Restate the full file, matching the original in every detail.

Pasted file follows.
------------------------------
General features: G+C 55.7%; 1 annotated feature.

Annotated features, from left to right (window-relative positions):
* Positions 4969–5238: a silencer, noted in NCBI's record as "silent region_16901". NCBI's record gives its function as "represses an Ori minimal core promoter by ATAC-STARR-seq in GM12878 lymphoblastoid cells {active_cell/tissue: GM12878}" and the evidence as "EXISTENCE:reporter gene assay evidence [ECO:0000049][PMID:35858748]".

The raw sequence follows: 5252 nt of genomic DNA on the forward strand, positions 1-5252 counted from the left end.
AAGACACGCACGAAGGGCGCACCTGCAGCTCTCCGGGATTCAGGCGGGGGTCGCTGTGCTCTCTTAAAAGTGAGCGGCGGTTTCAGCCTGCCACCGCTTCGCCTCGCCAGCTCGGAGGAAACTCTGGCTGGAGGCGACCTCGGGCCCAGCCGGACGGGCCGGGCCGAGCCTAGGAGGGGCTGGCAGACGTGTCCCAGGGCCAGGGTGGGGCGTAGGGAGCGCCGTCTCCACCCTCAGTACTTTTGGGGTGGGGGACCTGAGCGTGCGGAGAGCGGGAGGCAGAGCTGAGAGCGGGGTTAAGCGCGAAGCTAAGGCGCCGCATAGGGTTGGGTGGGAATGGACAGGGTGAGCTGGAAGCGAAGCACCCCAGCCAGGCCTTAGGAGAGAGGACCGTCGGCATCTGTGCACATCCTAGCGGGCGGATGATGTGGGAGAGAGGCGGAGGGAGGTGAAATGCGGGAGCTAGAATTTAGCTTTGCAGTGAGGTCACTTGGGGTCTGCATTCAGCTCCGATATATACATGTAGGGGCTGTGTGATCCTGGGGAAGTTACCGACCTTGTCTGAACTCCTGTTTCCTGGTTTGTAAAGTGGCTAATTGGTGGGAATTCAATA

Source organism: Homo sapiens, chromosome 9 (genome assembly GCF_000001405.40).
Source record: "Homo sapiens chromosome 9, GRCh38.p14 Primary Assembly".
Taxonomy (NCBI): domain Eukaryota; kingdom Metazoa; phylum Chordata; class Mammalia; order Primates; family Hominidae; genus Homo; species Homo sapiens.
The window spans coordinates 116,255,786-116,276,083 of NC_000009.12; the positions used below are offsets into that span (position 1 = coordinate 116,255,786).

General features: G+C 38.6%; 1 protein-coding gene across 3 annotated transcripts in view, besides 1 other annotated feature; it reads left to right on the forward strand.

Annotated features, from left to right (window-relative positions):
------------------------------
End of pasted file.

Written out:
General features: G+C 55.7%; 1 annotated feature.

Annotated features, from left to right (window-relative positions):
* Positions 4969–5238: a silencer, noted in NCBI's record as "silent region_16901". NCBI's record gives its function as "represses an Ori minimal core promoter by ATAC-STARR-seq in GM12878 lymphoblastoid cells {active_cell/tissue: GM12878}" and the evidence as "EXISTENCE:reporter gene assay evidence [ECO:0000049][PMID:35858748]".

The raw sequence follows: 5252 nt of genomic DNA on the forward strand, positions 1-5252 counted from the left end.
AAGACACGCACGAAGGGCGCACCTGCAGCTCTCCGGGATTCAGGCGGGGGTCGCTGTGCTCTCTTAAAAGTGAGCGGCGGTTTCAGCCTGCCACCGCTTCGCCTCGCCAGCTCGGAGGAAACTCTGGCTGGAGGCGACCTCGGGCCCAGCCGGACGGGCCGGGCCGAGCCTAGGAGGGGCTGGCAGACGTGTCCCAGGGCCAGGGTGGGGCGTAGGGAGCGCCGTCTCCACCCTCAGTACTTTTGGGGTGGGGGACCTGAGCGTGCGGAGAGCGGGAGGCAGAGCTGAGAGCGGGGTTAAGCGCGAAGCTAAGGCGCCGCATAGGGTTGGGTGGGAATGGACAGGGTGAGCTGGAAGCGAAGCACCCCAGCCAGGCCTTAGGAGAGAGGACCGTCGGCATCTGTGCACATCCTAGCGGGCGGATGATGTGGGAGAGAGGCGGAGGGAGGTGAAATGCGGGAGCTAGAATTTAGCTTTGCAGTGAGGTCACTTGGGGTCTGCATTCAGCTCCGATATATACATGTAGGGGCTGTGTGATCCTGGGGAAGTTACCGACCTTGTCTGAACTCCTGTTTCCTGGTTTGTAAAGTGGCTAATTGGTGGGAATTCAATA

Source organism: Homo sapiens, chromosome 9 (genome assembly GCF_000001405.40).
Source record: "Homo sapiens chromosome 9, GRCh38.p14 Primary Assembly".
Taxonomy (NCBI): domain Eukaryota; kingdom Metazoa; phylum Chordata; class Mammalia; order Primates; family Hominidae; genus Homo; species Homo sapiens.
The window spans coordinates 116,255,786-116,276,083 of NC_000009.12; the positions used below are offsets into that span (position 1 = coordinate 116,255,786).

General features: G+C 38.6%; 1 protein-coding gene across 3 annotated transcripts in view, besides 1 other annotated feature; it reads left to right on the forward strand.

Annotated features, from left to right (window-relative positions):